As the U.S. residential solar market contracts, one company is bucking the trend: Sunrun. While both Tesla/SolarCity and Vivint have both substantially scaled back installations this year and moved away from the third-party solar model, Sunrun has continued to grow, and has held on to a high share of third-party sales.
During Q3 of 2017 Sunrun deployed 90 MW of solar PV, an increase on both a year-over-year and sequential basis. This is only 17% less than Tesla/SolarCity’s 109 MW, and suggests that if current trends continue Sunrun could be the largest residential solar company in the nation as early as 2018.
Sunrun’s attachment to the third-party solar model has meant that the company continued to lose money in Q3, with a net loss of $80 million versus $141 million in revenue. This number is slightly higher than a year ago, but not unusual for Sunrun or any company whose sales are based on third-party solar.
Instead, while experiencing quarterly losses third-party solar companies build long-term value in the form of volumes of leases and PPAs with their customers. And while Sunrun’s increase in retained value cannot be compared to other companies due to its use of unique metrics, the company reports that it increased its Net Earning Assets $97 million during the quarter, to bring it to $1.2 billion.
And due to this timing of reaping value over the course of decades, for third-party solar companies to grow they must continually raise money. This includes using the rooftop PV systems they have deployed as collateral, and Sunrun Chair Ed Fenster says that the company will be regularly be issuing asset-backed securities beginning in 2019.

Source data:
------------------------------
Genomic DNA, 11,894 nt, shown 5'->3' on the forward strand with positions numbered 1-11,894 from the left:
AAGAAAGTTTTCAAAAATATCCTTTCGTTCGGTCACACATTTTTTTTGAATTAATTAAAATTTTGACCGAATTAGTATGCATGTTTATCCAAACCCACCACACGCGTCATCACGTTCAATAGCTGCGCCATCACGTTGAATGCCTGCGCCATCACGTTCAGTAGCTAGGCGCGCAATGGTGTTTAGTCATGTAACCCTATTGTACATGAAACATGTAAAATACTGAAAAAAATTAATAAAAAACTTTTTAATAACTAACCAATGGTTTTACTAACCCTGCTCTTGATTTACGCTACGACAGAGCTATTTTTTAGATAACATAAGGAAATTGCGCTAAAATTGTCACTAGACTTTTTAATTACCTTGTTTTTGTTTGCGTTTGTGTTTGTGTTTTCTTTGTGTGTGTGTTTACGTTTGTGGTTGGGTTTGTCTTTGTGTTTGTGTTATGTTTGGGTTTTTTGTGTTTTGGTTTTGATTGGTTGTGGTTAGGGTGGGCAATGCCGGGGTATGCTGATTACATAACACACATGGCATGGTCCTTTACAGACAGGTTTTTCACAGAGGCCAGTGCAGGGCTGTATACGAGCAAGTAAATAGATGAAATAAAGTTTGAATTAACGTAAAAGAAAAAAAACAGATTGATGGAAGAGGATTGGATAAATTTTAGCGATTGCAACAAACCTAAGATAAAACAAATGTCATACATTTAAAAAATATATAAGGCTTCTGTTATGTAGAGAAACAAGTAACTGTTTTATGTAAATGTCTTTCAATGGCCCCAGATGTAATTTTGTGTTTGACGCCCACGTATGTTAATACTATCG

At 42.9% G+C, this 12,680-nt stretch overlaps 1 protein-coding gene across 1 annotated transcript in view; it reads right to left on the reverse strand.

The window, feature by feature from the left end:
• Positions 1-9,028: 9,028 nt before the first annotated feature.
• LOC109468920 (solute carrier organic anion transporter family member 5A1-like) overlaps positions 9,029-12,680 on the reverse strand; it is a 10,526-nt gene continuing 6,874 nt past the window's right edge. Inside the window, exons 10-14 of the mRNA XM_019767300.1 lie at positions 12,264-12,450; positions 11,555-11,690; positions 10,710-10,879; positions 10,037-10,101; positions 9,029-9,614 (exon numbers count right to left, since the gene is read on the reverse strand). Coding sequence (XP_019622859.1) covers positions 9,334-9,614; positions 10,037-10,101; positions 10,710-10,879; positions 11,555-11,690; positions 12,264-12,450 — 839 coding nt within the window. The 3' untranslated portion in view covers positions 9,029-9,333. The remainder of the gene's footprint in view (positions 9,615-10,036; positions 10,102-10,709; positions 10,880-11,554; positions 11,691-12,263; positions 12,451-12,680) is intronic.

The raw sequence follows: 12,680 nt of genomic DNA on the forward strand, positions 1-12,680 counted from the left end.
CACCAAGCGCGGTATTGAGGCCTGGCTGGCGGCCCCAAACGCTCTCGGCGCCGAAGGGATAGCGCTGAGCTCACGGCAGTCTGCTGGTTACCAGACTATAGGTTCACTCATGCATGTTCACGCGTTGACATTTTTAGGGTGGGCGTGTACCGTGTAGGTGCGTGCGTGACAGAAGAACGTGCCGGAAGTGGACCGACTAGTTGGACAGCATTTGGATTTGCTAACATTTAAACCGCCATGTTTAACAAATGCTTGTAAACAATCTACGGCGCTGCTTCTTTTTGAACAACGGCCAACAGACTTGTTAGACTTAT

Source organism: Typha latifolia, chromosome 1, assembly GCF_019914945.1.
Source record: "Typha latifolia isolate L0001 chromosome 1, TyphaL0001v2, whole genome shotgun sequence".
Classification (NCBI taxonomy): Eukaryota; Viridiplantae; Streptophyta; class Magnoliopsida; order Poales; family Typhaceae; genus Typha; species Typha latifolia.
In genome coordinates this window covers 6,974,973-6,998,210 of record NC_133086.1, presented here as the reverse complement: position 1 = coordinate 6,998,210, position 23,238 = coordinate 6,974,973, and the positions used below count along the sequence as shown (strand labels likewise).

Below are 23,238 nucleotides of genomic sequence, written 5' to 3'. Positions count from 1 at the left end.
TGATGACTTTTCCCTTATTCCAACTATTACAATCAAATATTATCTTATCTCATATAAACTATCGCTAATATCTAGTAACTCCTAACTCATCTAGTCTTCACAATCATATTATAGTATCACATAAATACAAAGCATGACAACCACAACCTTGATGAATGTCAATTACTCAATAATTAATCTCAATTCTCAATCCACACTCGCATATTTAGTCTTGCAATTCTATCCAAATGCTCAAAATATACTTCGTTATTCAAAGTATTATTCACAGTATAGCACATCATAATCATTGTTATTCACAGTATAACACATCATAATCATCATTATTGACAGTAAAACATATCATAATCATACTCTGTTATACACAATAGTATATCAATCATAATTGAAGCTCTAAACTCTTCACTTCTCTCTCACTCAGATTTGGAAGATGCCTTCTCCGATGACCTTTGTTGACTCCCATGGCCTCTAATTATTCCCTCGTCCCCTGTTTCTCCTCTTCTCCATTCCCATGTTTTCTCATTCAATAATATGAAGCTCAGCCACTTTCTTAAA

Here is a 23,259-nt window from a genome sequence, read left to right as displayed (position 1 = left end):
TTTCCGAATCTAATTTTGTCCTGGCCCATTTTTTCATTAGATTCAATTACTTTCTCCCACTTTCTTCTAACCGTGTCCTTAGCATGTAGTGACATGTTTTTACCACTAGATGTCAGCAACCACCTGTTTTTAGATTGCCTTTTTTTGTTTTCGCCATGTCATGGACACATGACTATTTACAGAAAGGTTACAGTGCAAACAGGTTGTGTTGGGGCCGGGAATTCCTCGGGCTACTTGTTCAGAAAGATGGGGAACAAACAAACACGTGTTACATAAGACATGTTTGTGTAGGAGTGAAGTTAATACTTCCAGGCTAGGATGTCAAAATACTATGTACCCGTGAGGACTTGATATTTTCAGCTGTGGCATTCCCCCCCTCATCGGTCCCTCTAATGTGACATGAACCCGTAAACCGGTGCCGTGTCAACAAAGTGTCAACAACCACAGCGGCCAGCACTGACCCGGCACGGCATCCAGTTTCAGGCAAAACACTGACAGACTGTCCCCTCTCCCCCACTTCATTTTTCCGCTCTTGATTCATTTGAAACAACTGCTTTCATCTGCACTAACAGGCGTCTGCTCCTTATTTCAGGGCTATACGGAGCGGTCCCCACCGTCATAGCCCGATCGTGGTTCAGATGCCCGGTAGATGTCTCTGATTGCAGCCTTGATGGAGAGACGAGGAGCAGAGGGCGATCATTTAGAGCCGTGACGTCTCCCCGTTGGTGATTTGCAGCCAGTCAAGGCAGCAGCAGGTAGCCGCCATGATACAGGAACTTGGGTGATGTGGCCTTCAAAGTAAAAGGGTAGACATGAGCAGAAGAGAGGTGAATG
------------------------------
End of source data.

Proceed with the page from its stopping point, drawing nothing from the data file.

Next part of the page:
Sunrun also received $40 million in financing from Quebec pension fund CDPQ in November.
However, if Sunrun is not worried about financing, it is concerned about the Section 201 trade case. Sunrun Chair Ed Fenster has been a main speaker in Solar Energy Industries Association’s (SEIA) campaign to oppose trade action through the case, but the company is also preparing for the worst, and admits that it has accelerated procurement of modules in the event of significant tariffs.
Sunrun’s install costs have been rising over the last year, even as its sales & marketing and general and administrative costs have fallen. Higher module prices would increase its costs, however Sunrun still has a pretty big spread between its cost to deploy solar and the long-term value that it reaps. The company’s Net Present Value has hit $1.15 per watt, its highest to date.
During Q3 Sunrun booked 93 MW of solar, but expects to only deploy 87 during Q4, for a total of 325 MW this year. If this is achieved, this will be a 15% growth over 2016.